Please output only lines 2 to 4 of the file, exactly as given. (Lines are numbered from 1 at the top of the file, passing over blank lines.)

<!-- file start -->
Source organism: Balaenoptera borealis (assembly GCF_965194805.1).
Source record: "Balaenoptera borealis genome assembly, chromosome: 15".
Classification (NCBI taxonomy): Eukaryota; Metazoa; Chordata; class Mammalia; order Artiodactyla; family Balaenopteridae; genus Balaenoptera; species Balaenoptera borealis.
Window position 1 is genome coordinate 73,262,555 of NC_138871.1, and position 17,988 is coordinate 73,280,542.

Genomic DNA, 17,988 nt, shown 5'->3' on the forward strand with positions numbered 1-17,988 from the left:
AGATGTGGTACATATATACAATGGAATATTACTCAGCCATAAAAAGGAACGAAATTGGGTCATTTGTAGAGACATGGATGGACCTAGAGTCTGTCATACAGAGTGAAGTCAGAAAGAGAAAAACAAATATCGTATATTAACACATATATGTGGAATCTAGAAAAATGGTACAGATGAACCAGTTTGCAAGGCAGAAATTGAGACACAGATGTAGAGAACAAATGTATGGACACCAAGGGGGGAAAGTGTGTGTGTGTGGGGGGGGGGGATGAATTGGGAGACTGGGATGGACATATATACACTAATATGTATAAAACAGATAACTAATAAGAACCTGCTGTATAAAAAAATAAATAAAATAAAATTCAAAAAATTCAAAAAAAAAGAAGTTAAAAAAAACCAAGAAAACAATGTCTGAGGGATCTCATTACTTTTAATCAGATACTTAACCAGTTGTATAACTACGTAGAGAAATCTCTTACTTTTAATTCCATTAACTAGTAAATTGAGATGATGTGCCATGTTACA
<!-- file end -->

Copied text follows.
Source record: "Balaenoptera borealis genome assembly, chromosome: 15".
Classification (NCBI taxonomy): Eukaryota; Metazoa; Chordata; class Mammalia; order Artiodactyla; family Balaenopteridae; genus Balaenoptera; species Balaenoptera borealis.
Window position 1 is genome coordinate 73,262,555 of NC_138871.1, and position 17,988 is coordinate 73,280,542.